CDO: Kind of. The filtering is different, and we can’t dig into multiple levels all at the same time, and it makes PDF’s but they’re not pixel perfect by any means. But the neat thing is the data modeling language behind the tool is very powerf………

Customers: Wait, so who is going to generate those PDF billing statements? That’s how we invoice our customers. And those drill-down levels tie into the general ledger so we can validate that our numbers always balance.

CDO: Yes, but have I mentioned the cutting-edge, new and powerful data modeling lang…

Customers: Tell me ClickCogBleau BI 3.11 is still running, right? You’re not shutting it down?

If I had to guess, this conversation happens so frequently because most analytics organizations originated within or are very closely tied to IT. Technology organizations have become very adept when it comes to tactical activities: Delivering servers, upgrading workstations and laptops, doing whatever enterprise architecture does (just kidding….). These same teams typically lack depth around marketing, communications, and sales. They look at an effort like this as installing a new platform, and not as delivering new and valuable capabilities that directly solve pain-points for business teams. The missing component here is what amounts to a sales organization. In fact, I would go so far as to argue it’s one the primary functions of a CDO or data leader to always be selling their work back into the company.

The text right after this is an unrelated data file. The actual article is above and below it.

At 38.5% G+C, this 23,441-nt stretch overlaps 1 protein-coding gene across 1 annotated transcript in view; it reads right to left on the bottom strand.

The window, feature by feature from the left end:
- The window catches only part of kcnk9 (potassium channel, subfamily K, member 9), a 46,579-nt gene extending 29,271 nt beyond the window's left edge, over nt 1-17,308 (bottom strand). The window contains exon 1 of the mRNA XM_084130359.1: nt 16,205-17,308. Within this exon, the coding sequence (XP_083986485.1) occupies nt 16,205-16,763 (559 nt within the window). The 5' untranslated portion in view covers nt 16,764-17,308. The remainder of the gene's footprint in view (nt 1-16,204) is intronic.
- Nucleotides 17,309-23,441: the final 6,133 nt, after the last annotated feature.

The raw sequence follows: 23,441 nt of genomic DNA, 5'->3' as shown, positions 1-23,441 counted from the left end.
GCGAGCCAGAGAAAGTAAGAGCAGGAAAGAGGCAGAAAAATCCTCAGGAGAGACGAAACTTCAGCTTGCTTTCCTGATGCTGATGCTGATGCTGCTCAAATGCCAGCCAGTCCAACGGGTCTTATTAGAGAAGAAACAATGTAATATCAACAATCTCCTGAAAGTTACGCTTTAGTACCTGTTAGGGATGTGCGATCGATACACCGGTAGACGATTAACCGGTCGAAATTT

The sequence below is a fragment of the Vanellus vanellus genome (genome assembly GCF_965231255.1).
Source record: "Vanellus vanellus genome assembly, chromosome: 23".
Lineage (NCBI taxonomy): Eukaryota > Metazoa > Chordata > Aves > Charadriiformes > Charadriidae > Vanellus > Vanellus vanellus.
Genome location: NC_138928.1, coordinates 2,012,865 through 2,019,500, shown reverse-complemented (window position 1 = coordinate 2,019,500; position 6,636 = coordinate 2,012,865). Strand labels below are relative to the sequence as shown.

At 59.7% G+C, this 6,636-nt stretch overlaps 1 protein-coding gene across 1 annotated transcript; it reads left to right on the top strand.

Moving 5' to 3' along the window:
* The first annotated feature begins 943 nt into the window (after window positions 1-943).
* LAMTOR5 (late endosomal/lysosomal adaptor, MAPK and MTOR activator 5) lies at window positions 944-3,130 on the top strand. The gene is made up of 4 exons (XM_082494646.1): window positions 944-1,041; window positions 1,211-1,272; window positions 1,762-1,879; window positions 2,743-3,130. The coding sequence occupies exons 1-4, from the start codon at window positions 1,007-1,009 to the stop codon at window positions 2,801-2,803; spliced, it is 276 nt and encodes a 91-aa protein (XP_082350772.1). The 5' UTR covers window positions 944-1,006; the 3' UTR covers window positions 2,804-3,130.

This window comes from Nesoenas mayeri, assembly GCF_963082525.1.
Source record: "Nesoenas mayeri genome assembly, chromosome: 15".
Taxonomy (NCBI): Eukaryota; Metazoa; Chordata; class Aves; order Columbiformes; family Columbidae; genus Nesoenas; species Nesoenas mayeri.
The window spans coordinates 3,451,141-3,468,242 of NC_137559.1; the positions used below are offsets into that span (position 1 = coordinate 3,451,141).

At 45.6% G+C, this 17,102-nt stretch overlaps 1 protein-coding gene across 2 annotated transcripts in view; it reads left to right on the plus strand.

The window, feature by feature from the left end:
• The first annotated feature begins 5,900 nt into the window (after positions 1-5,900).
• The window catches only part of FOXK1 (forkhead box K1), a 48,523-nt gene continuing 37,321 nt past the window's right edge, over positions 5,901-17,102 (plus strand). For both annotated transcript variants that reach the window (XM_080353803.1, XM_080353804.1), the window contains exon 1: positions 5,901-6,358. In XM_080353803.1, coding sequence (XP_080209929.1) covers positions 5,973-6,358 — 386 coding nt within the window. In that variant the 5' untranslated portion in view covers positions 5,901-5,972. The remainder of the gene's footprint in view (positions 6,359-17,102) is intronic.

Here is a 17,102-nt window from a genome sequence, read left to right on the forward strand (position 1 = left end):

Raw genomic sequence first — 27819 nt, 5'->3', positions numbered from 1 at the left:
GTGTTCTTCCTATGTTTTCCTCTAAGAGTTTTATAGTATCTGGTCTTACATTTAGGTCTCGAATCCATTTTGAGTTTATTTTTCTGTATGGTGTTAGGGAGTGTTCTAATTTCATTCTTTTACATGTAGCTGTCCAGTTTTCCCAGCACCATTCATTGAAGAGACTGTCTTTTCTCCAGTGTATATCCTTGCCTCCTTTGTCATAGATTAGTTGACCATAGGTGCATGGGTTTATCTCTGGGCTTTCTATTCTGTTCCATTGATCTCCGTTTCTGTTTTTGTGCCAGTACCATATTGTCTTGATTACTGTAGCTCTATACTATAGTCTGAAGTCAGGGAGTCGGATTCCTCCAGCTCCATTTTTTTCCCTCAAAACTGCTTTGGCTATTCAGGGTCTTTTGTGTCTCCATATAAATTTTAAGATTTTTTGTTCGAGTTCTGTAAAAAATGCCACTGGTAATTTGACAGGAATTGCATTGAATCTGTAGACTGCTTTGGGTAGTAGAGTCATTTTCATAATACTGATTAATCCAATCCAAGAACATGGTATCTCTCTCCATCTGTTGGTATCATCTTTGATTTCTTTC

Sales teams are very skilled in positioning products and features to solve customer pain-points. The best salespeople I’ve seen don’t even try and sell a product. Instead, they spend the time listening to their customers and help them by aligning solutions to their problems.